- Death Dogs are are giant two headed dogs with a nasty bite that lowers maximum hp indefinitely until the effect is cured. However both head are sapient and the monster manual of all editions they appear in suggest they can be avoided if the player can start a conflict between the heads.
- Jotund trolls in Pathfinder have nine heads which invariably all bicker with each other (usually about who gets to actually taste their prey).
- Magdh of the fae has three faces, mother, maiden, and crone. She is attended by a heirarchy of Faerie Dragons, amongst whom seniority is determined by the number of heads they have.
- Games Workshop games:
- Examples present in Warhammer40000, Warhammer & Warhammer: Age of Sigmar:
- Kairos Fateweaver, a Greater Daemon of Tzeentch, the God of change, magic, hope and random mutation, has two heads, one of which can only see the past while the other can only see the future.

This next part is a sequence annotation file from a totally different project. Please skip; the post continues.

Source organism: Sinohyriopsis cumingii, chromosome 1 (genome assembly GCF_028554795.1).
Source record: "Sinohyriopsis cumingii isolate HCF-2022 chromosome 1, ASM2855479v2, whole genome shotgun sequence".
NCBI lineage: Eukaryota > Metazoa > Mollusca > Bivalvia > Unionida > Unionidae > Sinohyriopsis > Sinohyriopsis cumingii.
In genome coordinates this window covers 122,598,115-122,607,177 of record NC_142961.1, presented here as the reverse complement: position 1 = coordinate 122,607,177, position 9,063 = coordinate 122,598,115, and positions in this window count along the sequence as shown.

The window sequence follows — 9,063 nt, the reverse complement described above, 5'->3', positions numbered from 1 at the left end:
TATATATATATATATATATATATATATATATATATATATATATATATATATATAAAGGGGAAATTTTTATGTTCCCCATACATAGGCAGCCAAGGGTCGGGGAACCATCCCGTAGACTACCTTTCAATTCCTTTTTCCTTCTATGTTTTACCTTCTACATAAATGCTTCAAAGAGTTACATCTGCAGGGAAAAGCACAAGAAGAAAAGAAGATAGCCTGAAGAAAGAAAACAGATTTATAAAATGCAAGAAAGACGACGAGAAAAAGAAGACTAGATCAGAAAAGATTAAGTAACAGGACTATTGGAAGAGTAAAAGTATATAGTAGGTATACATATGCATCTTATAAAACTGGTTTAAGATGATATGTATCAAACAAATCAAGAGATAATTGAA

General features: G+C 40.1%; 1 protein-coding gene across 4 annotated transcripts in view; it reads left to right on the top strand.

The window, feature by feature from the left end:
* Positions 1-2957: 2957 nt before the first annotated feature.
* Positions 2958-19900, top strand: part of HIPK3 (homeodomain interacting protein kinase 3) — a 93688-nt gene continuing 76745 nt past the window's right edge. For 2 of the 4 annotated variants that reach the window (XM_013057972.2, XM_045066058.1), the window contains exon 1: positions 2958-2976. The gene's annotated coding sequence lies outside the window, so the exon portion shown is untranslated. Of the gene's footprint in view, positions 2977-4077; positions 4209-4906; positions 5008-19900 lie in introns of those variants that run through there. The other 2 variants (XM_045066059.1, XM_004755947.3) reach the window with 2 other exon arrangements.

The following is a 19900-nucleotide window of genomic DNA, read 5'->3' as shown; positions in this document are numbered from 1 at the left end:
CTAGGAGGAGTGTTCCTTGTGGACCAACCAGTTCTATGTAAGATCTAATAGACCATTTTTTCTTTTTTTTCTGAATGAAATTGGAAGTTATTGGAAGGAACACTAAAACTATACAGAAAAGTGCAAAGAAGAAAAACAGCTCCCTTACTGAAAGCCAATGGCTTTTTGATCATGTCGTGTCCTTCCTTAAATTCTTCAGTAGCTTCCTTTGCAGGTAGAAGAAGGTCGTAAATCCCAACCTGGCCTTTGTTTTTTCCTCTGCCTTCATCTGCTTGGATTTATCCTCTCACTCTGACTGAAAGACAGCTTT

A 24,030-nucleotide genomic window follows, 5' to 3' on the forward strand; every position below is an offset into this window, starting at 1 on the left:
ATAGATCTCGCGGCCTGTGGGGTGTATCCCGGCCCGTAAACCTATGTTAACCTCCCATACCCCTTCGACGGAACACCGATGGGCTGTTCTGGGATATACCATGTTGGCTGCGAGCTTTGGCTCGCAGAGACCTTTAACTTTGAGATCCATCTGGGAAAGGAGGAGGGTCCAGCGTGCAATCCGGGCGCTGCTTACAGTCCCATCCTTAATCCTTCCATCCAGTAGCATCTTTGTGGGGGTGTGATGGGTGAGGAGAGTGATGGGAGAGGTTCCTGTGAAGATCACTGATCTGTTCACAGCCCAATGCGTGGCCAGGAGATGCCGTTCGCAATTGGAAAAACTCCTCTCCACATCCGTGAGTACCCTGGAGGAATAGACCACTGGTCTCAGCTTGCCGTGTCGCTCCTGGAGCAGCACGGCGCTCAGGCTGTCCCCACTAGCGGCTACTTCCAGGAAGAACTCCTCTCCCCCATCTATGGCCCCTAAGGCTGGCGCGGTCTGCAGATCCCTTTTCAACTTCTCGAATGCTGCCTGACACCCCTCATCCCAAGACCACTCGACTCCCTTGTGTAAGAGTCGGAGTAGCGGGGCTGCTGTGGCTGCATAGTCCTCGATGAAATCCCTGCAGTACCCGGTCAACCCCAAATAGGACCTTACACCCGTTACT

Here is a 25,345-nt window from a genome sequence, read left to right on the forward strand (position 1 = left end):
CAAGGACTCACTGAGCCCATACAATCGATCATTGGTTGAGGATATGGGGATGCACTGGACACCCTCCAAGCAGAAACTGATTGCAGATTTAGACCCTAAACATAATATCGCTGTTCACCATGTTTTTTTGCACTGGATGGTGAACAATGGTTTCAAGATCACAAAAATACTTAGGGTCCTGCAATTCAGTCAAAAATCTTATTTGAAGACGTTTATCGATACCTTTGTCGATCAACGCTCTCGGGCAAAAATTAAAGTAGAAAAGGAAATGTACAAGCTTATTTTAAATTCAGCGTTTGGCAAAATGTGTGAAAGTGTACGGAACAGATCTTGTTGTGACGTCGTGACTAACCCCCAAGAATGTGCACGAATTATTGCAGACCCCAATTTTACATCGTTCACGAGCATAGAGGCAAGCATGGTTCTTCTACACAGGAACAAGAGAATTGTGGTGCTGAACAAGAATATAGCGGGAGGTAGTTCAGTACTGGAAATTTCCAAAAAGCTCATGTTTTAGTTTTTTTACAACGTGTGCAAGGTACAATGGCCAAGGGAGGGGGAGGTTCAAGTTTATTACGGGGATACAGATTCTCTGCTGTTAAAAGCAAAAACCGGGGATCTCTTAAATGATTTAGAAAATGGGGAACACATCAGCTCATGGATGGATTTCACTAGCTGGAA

- Karanak, the Hound of Vengeance is a three-headed Flesh Hound of the Blood God Khorne to fit with his Cerberus theme. The first of Karanak's heads can track his quarry across space, the second follows them across time while the third can sense his prey's thoughts.
- Warhammer specific examples:
- When a daemon possessed the great dragon Galrauch, the Gold Drakes head and neck split down the middle creating two ferocious heads. The possession wasnt complete however and Galrauchs original personality will sometimes immerge to take control of one of the heads and attack the other.